For video professionals, having an effective musical score is almost as vital as good camera work. Yet few videographers have the musical chops to whip together even a simple jingle from scratch using applications like Apple’s
GarageBand ( ),
Soundtrack Pro ( ), or
Logic Pro ( ). SmartSound’s Sonicfire Pro 4, a sound-scoring program, provides an easy alternative; a way for users to quickly assemble soundtracks by choosing and manipulating royalty-free music to fit their needs.
SmartSound packages Sonicfire Pro 4 in five bundles—Standard, Filmmaker, Corporate, Television, and Mega. The bundle you choose determines how much music you receive. Each comes with a different set of music libraries, and they range in price from $199 for the Standard version to $799 for the Mega bundle. Sonicfire Pro 4 is a Universal application; I conducted all tests on a MacBook Pro.
Scoring made easy
Even if you don’t know a B-flat from a waffle iron, you probably know what kind of music you’re looking for—once you hear it. Sonicfire Pro works on this principle. You load a video track and then audition music tracks against it until you find something that fits.
As with the
previous version ( ), Sonicfire Pro 4 helps you create a score to fit almost any length by stringing together segments of music blocks and then using its Smart Extend feature to end the track in a musically satisfying manner.
When I reviewed Sonicfire Pro 3, my main criticism was that the program did not allow for very much audio manipulation. The music was fixed—prearranged—you just picked how much you wanted to use. You couldn’t remove a guitar riff from the music if it bothered you, for example.
With Sonicfire Pro 4, SmartSound has opened up the music to tinkering, practically down to an instrument level on the program’s Multi-Layer music tracks. Once you have a Multi-Layer music sample in your timeline, you can expand the view to show up to eight levels of instrumentation, which you can independently control. If you want to remove the drums from a song, all you need to do is select the percussion track and mute it, or simply remove the percussion audio from the timeline.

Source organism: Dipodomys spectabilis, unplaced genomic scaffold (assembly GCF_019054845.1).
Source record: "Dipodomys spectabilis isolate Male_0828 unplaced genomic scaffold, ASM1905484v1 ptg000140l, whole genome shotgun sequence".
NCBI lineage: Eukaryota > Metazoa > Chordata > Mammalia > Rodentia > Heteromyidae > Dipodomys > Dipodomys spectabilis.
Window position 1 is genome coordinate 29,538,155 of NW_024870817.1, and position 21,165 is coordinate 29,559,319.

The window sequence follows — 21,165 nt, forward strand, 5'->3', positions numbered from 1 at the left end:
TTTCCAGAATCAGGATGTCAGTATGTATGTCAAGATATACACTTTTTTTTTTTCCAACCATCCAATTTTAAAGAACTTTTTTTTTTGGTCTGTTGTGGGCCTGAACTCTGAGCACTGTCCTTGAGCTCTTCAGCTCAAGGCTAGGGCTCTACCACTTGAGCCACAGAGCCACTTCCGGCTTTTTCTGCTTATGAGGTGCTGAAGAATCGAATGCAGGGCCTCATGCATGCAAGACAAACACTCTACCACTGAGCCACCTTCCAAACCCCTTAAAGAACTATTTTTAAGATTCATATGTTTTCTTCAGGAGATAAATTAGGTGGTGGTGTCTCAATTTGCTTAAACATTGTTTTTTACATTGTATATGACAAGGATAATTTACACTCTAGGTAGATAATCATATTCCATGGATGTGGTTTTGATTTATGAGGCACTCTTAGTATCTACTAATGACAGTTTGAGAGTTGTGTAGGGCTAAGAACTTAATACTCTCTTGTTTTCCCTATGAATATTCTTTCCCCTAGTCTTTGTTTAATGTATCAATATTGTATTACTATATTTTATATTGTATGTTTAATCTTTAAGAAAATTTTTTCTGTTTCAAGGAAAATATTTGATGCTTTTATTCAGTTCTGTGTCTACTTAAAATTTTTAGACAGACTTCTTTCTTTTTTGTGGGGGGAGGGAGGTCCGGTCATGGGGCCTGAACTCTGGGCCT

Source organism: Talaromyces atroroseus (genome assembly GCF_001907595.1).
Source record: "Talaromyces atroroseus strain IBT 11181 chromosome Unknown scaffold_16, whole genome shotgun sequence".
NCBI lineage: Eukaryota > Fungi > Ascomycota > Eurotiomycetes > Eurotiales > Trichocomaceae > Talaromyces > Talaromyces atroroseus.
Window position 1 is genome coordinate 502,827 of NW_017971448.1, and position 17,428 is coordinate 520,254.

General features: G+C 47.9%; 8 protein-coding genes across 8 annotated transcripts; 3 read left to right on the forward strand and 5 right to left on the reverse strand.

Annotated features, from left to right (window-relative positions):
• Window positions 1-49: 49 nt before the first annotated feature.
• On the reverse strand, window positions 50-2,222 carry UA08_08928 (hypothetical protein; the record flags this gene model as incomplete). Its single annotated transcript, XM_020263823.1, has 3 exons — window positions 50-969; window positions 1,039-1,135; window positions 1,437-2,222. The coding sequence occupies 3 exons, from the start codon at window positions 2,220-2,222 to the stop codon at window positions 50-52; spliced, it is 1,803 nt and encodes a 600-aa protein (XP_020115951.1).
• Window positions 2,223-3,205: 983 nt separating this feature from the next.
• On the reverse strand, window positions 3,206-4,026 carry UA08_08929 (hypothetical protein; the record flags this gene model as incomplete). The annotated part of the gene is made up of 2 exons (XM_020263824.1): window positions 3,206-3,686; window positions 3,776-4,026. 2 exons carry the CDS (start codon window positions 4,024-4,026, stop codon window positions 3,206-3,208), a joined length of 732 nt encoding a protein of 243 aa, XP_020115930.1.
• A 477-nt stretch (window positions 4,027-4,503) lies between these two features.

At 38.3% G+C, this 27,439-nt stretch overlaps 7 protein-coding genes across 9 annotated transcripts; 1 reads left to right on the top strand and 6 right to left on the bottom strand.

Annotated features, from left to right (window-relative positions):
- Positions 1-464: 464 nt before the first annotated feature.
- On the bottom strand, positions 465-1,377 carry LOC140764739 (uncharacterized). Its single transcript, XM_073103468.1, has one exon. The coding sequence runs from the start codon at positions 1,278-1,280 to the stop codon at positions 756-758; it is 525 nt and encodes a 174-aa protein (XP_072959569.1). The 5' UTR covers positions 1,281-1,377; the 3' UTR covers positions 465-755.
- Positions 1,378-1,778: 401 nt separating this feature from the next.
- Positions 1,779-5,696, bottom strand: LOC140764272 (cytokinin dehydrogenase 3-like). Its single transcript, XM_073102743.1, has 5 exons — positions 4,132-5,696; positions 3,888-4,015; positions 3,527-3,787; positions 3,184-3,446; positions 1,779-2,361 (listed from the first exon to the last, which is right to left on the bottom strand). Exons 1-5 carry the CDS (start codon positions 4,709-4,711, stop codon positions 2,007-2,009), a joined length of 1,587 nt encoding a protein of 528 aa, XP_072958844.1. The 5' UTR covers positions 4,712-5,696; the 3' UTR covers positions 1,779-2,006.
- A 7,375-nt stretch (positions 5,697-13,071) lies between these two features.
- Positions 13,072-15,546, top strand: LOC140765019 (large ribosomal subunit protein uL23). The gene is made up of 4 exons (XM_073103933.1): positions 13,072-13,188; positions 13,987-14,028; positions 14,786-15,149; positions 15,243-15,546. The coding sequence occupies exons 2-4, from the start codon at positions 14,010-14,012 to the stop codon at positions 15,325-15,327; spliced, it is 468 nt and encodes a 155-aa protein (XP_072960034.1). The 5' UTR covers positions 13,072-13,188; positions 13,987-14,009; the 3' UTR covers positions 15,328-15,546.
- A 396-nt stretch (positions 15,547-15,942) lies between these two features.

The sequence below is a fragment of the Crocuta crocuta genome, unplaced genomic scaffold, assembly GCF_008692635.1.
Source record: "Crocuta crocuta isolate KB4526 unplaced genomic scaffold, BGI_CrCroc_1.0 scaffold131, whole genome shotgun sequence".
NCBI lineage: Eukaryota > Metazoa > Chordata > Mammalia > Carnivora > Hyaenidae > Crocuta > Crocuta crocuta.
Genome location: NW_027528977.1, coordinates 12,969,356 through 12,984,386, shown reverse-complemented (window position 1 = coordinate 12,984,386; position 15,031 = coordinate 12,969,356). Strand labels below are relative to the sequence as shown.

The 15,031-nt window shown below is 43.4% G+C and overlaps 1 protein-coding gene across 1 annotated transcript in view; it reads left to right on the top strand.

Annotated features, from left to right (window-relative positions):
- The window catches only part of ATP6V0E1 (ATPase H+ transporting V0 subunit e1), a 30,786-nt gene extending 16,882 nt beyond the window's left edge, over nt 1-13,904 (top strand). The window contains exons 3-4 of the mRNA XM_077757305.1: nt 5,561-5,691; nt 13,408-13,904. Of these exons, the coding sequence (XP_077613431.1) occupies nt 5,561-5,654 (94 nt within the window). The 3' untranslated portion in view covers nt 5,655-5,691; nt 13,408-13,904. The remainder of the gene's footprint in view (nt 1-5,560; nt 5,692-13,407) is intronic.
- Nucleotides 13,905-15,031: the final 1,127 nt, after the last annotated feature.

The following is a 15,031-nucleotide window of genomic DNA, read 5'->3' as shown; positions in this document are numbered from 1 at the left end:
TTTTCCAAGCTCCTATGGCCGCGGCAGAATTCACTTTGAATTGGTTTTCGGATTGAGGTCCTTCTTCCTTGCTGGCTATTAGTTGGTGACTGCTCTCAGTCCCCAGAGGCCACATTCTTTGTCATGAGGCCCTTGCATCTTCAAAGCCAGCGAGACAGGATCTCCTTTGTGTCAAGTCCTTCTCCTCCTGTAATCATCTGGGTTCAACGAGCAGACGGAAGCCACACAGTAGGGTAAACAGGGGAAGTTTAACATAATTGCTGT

Sonicfire Pro 4 also has a new Mood Mapping feature that lets you change the nature of the music. When I first read about this feature, I dismissed it as a trivial tool, but I quickly changed my mind when I tried it. Essentially, the Mood Mapping tool remixes the music to change its characteristics; the actual musical notes don’t change, but the way you hear them does. For example, when you apply the Dialog mood, Sonicfire Pro cuts down the lead instruments that carry the main melody so the music doesn’t detract from a video’s dialog and action. These moods can be added to the music like markers, so you can change the music’s mood at a scene change, for example.
Sonicfire Pro 4’s only real drawback is that the included music library is sometimes anemic, particularly with the Standard edition (the Mega version has a decent amount of music, but at $799, it should). That being said, if you need a piece of music that isn’t included in your package, you can always search and sample music from SmartSound’s online music library via the SmartSound Maestro library browser. Additional music tracks are available for download at $20 each. Additional music CDs can be purchased for $100.
Macworld’s buying advice
Sonicfire Pro 4 makes creating royalty-free musical scores simple, and it is an ideal program for corporate video producers and indie filmmakers who don’t have their own composers. With the addition of Mood Mapping and multitracking features, Sonicfire Pro 4 is a significant upgrade from the previous version, and well worth the jump.
[ Anton Linecker is a technical video consultant and writer based in Los Angeles. ]
Mood Mapping and multitracking capabilities allow you to manipulate individual instrument tracks and mold the music to fit your scenes.
Sonicfire’s built-in Maestro lets you search, sample, and preview music clips from the online SmartSound store.